NASA waits for Mars landing confirmation
Artist's concept of the Polar Lander on Mars
(CNN) -- If all went according to plan, history was made this afternoon as humankind landed its first spacecraft on the barren, windswept southern pole of Mars.
Confirmation of a successful landing, however, wouldn't reach Earth for at least 30 minutes and could take much longer -- perhaps even days.
Shortly after 3 p.m. EST, the Mars Polar Lander was scheduled to have parachuted through the thin martian atmosphere, deployed its lander legs, then fired its thrusters for a gentle, controlled descent to the frigid surface.
Scientists hope the $265 million project will reveal crucial information about the martian climate and possibly even signs of water ice buried beneath the planet's topsoil. The mission also is carrying the first microphone to Mars in hopes of letting Earth hear its neighbor for the first time.
Launched in January, the Mars Polar Lander marks humankind's first return to the surface of the red planet since 1996, when the Mars Pathfinder mission sent its rover crawling across the rocky martian landscape.
It also marks the culmination of months of work by NASA scientists, who were left smarting after human miscalculation caused the loss of another Mars project, the Climate Orbiter, in September.
At touchdown, the lander was expected to be going only about 5 miles per hour. Thurman said, "The lander would pass the typical bumper test used for most automobiles."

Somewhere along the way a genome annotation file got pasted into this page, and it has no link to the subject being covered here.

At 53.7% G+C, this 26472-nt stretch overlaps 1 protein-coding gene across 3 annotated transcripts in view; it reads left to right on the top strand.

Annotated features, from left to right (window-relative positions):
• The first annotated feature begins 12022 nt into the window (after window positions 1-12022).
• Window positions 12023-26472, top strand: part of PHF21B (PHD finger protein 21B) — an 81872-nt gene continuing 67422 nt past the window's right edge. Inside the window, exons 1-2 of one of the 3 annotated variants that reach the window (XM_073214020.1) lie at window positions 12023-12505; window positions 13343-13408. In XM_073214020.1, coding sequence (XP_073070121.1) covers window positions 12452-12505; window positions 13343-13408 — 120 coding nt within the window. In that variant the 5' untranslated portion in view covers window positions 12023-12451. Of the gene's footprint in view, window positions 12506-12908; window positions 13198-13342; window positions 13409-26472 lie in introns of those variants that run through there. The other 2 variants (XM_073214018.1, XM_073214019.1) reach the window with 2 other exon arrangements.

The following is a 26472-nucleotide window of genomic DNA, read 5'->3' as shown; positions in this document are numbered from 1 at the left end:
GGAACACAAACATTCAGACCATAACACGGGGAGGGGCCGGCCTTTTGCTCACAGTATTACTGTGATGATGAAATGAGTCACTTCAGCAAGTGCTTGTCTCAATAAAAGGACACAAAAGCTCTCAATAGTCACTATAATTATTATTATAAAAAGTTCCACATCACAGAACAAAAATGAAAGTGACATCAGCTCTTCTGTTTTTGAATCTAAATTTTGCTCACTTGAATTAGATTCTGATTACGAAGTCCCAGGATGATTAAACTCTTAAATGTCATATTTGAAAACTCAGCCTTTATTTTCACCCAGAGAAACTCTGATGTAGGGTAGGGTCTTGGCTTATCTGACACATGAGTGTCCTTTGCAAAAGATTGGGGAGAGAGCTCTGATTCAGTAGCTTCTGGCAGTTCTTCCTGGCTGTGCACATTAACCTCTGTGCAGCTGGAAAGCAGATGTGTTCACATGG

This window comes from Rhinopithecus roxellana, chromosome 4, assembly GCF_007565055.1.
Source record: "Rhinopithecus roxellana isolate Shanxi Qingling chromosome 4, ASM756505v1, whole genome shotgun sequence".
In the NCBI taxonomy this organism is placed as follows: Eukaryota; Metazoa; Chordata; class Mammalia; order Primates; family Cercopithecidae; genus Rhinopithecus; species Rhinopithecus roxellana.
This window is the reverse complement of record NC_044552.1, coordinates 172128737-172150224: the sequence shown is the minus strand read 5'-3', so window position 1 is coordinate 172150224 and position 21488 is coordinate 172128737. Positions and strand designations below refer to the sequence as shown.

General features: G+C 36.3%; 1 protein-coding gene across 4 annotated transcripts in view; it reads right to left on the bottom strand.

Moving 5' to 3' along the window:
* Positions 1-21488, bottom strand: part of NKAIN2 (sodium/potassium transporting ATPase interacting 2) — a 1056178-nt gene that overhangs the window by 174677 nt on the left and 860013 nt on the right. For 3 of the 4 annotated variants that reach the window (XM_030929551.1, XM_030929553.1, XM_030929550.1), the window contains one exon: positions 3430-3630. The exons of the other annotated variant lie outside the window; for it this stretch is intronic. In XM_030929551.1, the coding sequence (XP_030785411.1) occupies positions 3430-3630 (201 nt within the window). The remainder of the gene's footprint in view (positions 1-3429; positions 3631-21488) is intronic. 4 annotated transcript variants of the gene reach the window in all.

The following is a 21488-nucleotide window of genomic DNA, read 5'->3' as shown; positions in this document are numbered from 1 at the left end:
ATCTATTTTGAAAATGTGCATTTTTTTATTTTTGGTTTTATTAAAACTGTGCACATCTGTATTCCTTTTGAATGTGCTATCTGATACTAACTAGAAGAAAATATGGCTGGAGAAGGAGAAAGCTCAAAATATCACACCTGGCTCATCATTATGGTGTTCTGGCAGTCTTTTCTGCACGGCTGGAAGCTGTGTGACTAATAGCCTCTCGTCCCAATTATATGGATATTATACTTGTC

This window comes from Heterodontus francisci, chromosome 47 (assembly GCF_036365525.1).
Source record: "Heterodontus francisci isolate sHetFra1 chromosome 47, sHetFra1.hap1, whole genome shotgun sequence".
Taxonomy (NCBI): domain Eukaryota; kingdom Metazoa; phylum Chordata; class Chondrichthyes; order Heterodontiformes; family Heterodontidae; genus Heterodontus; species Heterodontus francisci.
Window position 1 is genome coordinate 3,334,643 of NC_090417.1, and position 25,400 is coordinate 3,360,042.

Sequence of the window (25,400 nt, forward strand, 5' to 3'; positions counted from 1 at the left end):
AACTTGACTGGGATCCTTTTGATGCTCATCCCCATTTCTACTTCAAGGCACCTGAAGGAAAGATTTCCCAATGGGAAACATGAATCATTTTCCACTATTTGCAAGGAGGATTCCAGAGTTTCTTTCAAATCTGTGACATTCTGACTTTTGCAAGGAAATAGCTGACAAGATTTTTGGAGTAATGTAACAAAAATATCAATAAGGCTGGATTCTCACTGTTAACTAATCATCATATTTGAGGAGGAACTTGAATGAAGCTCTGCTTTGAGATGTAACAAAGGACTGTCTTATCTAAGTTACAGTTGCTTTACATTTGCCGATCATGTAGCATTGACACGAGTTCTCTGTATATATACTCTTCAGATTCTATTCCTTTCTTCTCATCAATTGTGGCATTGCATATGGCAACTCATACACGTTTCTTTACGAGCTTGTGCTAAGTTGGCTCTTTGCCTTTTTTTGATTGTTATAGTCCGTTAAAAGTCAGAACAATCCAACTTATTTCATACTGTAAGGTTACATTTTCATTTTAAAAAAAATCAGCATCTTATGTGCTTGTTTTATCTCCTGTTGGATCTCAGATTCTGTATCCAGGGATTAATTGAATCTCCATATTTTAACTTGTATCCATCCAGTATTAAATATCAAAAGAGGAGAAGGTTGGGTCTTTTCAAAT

Full downlink could take days
Once successfully on the surface, attention was to shift to communications as the lander extends an antenna and begins trying to make contact with Earth. Richard Cook, project manager for operations, said the first signals could be relayed back as early as 3:39 p.m. EST.
But Cook added it could take up to several days for the lander to establish a fully functioning communications link.
"There is still a very real possibility that we may not hear anything during that whole period of time," Cook said, noting that even small variations in the lander's position on the ground could increase the time it takes to calibrate where Earth is and where to direct its signals.
Illustration of a Mars Microprobe (Click image for annotated graphic)
If something were to go seriously wrong with the lander's own antennae, the mission has a backup in the form of the orbiting Mars Global Surveyor, a satellite swinging around the planet which could be pulled into service as a communications relay for the lander on the ground.
"There are a lot of different paths that you can be on," Cook said of the difficulties in trying to predict exactly when the first Mars Polar transmission will come through. "We just have to wait to see which one."
The same question hangs over the two Deep Space 2 microprobes, mini-laboratories that will crash-land into the Martian surface. Dubbed Amundsen and Scott after the first explorers to reach the South Pole on Earth, the probes are technological experiments designed to examine the subsoil for signs of water.
Reuters contributed to this report.
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